Ohm's Law in AC Circuits

Ohm's Law for AC circuits is just like Ohm's Law for DC circuits, using impedance (\(Z\)) in place of resistance and phasors to represent all the values: \(V = I\cdot Z\) Which can again be rearranged into the other two forms: \(I = \frac{V}{Z}\) \(Z = \frac{V}{I}\)

The circuit below has a voltage source with \(V = 10\cos(5t + 30^\circ)\) and an element with impedance \(Z = 5\angle 10^\circ\). Find the current in the circuit.

We first need the voltage in phasor form so: \(V = 10\cos(\omega t + 30^\circ) = 10\angle 30^\circ\) Now we can use Ohm's Law to find: \(I = \frac{V}{Z} = \frac{10\angle 30^\circ}{5\angle 10^\circ}\) \(I = 2\angle 20^\circ\) Now we can convert the phasor back into a sine wave to complete our answer. \(2\angle 20^\circ = 2\cos(5t + 20^\circ)\) The sine wave has \(\omega = 5\) since that was the frequency of the source in the problem. Remember all of these phasor techniques only work if every source has the same frequency which means that EVERY sine wave in the circuit has the same frequency.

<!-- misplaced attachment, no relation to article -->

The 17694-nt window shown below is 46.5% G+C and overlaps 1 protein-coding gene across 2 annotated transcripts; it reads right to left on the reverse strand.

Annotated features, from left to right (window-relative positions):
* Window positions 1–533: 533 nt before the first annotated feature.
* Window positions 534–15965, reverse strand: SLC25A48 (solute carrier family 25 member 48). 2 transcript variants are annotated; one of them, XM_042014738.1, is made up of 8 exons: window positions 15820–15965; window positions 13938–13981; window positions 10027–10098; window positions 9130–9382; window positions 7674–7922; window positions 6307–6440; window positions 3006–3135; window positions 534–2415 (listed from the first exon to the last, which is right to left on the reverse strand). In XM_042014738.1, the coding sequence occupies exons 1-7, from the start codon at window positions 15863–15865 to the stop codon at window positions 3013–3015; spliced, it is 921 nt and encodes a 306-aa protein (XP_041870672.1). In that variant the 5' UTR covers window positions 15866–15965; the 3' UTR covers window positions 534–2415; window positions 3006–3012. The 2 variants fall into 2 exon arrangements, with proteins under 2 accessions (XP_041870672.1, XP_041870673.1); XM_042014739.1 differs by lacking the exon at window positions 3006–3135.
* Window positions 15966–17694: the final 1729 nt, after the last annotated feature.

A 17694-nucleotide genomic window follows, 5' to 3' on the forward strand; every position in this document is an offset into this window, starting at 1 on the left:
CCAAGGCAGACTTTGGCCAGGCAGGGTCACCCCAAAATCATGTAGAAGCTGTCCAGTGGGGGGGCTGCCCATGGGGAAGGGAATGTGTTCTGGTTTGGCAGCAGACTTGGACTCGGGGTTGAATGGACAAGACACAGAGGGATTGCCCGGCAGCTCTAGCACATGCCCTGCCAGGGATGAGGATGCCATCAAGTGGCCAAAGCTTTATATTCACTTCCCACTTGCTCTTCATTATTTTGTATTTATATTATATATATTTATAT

The circuit below has a voltage source with \(V = 25\cos(2\pi t)\) and a current of \(I = 10\cos(2\pi t + \frac{\pi}{4})\). Find the impedance of the circuit.

Our first step is to turn the voltage and currents into phasors. \(V = 25\angle 0\) \(I = 10\angle \frac{\pi}{4}\) Remember that we're using radians here for the phase angles since there's no degree symbol. Now Ohm's Law tells us that \(Z = \frac{V}{I}\) \(Z = \frac{25 \angle 0}{10 \angle \frac{\pi}{4}}\) \(Z = \frac{25}{10}\angle (0 - \frac{\pi}{4}) \) \(Z = 2.5\angle -\frac{\pi}{4}\)

Find the current in the circuit below with source voltage \(V = 5\cos(100\pi t\) and capacitance \(C = 1m\)F

We first put the voltage into phasor form: \(V = 5\angle 0^\circ\) Next we get the impedance of the capacitor: \(Z = \frac{1}{\omega C}\angle -90^\circ\) \(Z = 3.18\angle -90^\circ\) Now we use Ohm's Law to find the current: \(I = \frac{V}{Z} = \frac{5}{3.18} \angle 90^\circ\) \(I = 1.6\angle 90^\circ\) \(I = 1.6\cos(100\pi t + 90^\circ)\) The image below shows the voltage and current waveforms on top of each other. As we can see a capacitor causes the current to "lead" the voltage by \(90^\circ\)
practice problems